Emma’s Cold Day – Margriet Ruurs

Emma, the hen, finds she is cold in the hen house and ventures out into the farm yard to see if there is a better way to get warm.  She encounters the other farm animals and eventually rouses the family in the house.  The farmer comes to the rescue.  This story has an appealing main character and predictable difficulties and challenges. It is a good story for young readers and writers. It could be fun to extend this story with other farm creatures or wild animal encounters.  The illustrations by Barbara Spurll are charming and enjoyable.  Thematically the book would link to winter, farm animals, survival, facing challenges, comedy or humour, story writing.

Emma’s Cold Day fits our expectations of good story for children – happy ending, industrious main characters earn their reward, things will work out for the best, the world is a cheerful place, troubles are temporary.  I can’t decide if these assumptions on texts for children are good or bad.  I certainly prefer to read happy endings myself.  When I see movies or read books with unhappy endings, I tend to spend time re-writing them to suit myself.  I wonder what could be done differently so that things would work out more unsatisfactorily.  Yet clearly life doesn’t always work out for the best.  One of my pet peeves in the face of tragedy is the old stand-by, “It was for the best”.  Maybe is wasn’t for the best.  Maybe life doesn’t always get to have happy endings.  Maybe we don’t all get to be Cinderella, or maybe Cinderella doesn’t always get the Prince, maybe sometimes it is better that she doesn’t get the Prince.  Maybe the Prince is a jerk and she’d be better off without him.  But do I want to explore that in a children’s book?  Some children’s books need to but you won’t find that in “Emma’s Cold Day”.  The chicken saves the day and they live warmly ever after.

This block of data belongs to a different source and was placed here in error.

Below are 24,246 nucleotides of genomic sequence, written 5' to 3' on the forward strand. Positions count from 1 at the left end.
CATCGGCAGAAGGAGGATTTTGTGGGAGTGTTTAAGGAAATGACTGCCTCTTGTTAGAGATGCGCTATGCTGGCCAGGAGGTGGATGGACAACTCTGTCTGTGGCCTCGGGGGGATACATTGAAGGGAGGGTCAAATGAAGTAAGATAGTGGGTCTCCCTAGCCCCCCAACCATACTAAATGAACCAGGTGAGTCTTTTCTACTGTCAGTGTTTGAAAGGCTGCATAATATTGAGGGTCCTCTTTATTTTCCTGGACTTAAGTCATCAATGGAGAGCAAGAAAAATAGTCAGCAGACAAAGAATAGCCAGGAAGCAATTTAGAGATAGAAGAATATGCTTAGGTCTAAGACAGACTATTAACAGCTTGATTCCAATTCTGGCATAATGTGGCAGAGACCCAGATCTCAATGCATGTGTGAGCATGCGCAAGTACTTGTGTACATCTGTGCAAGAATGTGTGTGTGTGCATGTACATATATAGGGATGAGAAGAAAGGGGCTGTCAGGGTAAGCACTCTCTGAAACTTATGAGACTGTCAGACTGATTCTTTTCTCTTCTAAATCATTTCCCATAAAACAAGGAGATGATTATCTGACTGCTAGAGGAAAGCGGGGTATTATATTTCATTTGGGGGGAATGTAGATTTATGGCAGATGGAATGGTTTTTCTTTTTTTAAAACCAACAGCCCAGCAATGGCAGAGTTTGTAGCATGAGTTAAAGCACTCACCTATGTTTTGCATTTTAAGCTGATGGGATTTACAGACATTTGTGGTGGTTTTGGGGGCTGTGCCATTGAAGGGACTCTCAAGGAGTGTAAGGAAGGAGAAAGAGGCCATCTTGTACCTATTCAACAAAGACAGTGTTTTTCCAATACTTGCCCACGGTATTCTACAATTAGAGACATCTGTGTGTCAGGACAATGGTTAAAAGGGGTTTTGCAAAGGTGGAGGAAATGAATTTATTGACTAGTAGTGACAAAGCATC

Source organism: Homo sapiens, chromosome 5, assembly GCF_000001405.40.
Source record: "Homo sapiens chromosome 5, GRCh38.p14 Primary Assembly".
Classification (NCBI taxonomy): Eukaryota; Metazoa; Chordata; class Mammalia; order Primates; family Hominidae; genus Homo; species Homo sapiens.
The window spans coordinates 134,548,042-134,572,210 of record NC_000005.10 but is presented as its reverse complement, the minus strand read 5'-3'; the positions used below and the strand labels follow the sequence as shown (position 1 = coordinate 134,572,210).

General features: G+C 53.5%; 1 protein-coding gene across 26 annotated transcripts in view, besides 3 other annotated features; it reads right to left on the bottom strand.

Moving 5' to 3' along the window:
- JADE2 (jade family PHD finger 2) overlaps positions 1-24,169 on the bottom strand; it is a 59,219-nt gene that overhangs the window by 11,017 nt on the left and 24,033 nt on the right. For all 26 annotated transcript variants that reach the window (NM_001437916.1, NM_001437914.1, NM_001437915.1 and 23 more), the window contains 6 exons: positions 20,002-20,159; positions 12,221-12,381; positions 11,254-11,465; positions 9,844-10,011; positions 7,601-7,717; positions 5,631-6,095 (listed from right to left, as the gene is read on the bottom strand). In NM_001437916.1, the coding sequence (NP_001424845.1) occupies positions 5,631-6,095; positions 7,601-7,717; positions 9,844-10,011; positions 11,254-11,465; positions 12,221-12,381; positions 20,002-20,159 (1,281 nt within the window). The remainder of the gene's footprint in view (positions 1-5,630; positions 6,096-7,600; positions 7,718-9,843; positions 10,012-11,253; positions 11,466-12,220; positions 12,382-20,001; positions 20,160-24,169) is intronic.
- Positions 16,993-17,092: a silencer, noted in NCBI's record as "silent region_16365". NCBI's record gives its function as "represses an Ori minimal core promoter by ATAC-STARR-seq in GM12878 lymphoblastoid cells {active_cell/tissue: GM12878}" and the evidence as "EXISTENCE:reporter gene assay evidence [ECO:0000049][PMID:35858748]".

Margriet Ruurs

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2 Comments

Filed under children's lit, curriculum, education, library, literacy

2 responses to “Emma’s Cold Day – Margriet Ruurs

  1. Debbie Pushor

    Wow, you’re asking such good questions as a result of this reading, Susan. I wonder if what is important isn’t whether the book has a happy ending or an unhappy one but exactly what you raised – the importance of examining the assumptions that underlie it or on which it is based – both for ourselves as teachers and for children as facililtators of important thinking and conversations.

    If children have worked through difficult issues through literature (for example, as big as the death of a child in Bridge to Terabithia or as small as having a bad day as in Alexander and the Terrible, Horrible, No Good, Very Bad Day), are they then better able and in possession of better strategies to deal with the real life challenges they may have to face? I guess I feel that literature is a safe place, with the distance it provides, to try out some of these emotions, to figure out how to deal with them, to begin to develop a sense of how to respond, so I want them to be a part of what we read and talk about in my classrooms.

  2. I think Paper bag Princess opens a door to discussing these kinds of issues with kids. Books such as Zel which tells the story of Rapunzel from multiple points of view, give another opportunity to look at how we assume life will go and where we expect stories to take us.

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